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Frank Boyden: The Empathies Paperback – August 24, 2006

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Product Details

  • Paperback: 80 pages
  • Publisher: University of Washington Press (August 24, 2006)
  • Language: English
  • ISBN-10: 1930957572
  • ISBN-13: 978-1930957572
  • Product Dimensions: 10.5 x 10.1 x 0.4 inches
  • Shipping Weight: 15.2 ounces (View shipping rates and policies)
  • Average Customer Review: 4.0 out of 5 stars  See all reviews (1 customer review)
  • Amazon Best Sellers Rank: #3,152,837 in Books (See Top 100 in Books)

Editorial Reviews

From the Inside Flap

This volume reproduces the complete suite of 96 drypoints in actual size (2 by 3 inches), together with an essay and notes by the artist, companion prose by Kim Stafford and David James Duncan, and a discussion between the artist, Julia D'Amario, Tom Prochaska, and Prudence Roberts.

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4 of 4 people found the following review helpful By Una on May 26, 2007
Format: Paperback
This is a startling book of art and prose. Why startling? Alot of artists can do beautiful. Alot of artists can do ugly. Not very many can do both at once. Frank Boyden can.

Perhaps what most struck me about his prints was the way he created this paradox: left and right sides of the faces were very commonly incongruent. Sometimes when they were congruent a shaft of light disturbed that congruence into stereotypical ugliness. He used other tools: skinny, knobby fingers hiding an unseen pool of eyes or deformities or overgrown, bumpy noses with a tongue scatologically flicking out to clean warts or a sunken skull sided with a white and bald dull-eyed destitue or lumpy skin flagging on the frame-up as if the poor portrayed gentlewoman hadn't a skull to hold her head up.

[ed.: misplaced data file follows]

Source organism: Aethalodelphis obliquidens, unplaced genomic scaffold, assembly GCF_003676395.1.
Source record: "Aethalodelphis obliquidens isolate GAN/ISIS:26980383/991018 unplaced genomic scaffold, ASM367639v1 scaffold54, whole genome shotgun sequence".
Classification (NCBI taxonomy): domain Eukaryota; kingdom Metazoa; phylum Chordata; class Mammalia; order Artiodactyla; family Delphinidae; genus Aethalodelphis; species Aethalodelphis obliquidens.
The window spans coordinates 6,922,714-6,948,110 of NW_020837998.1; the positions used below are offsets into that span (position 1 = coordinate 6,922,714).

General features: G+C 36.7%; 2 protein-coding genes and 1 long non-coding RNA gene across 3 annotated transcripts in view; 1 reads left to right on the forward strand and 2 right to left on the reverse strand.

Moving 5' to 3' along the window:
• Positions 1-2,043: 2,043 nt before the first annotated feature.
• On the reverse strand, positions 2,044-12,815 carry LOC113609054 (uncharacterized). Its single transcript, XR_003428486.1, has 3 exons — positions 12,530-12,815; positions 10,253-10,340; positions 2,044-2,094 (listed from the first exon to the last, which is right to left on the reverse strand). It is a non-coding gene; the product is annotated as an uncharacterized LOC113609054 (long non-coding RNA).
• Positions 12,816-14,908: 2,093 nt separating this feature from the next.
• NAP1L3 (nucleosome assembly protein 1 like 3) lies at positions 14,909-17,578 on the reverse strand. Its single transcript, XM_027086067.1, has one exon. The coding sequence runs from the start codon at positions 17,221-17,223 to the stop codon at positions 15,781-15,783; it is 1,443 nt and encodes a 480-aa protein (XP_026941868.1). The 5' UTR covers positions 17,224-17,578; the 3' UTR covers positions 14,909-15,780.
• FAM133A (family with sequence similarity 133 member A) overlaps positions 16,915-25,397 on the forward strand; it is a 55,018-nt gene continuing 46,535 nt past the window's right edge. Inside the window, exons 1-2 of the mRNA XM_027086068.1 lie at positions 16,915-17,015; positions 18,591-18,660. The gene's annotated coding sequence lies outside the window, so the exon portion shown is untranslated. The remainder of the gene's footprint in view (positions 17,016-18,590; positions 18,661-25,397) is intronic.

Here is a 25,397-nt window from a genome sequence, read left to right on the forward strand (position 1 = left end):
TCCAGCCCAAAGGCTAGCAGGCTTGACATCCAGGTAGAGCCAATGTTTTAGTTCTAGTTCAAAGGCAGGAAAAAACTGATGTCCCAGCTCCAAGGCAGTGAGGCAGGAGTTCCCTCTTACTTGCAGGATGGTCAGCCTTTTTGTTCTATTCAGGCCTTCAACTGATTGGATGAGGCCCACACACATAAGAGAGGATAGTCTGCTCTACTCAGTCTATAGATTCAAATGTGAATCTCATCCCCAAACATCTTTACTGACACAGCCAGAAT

His use of incongruence remains my favorite. I kept covering up half the picture on several to try and make these faces stereotypically beautiful. I whispered to them that if they would only...they really could be quite beautiful, you know, if only they tried.

The prose is a duo of a song. Kim Stafford's essay "The Long Sleep of Asia" covers the voice of a single picture, giving the voice of silence and empathy and wait and love.

David James Duncan is at first a whirlwind of essay then a parade of quotes. His essay is a clear hit, excellent in every way and his quotes are profound. The problem? The layout of those quotes make it difficult to pinpoint which voice belongs to which mouth. I began to play a board to book game of memory, shuffling the voices and the mouths to ownership (a real problem when like in drypoint 22 armor shutters the mouth and in 48 when the presence of a mouth is questionable). I found it endearing, but I'm biased about David Duncan.
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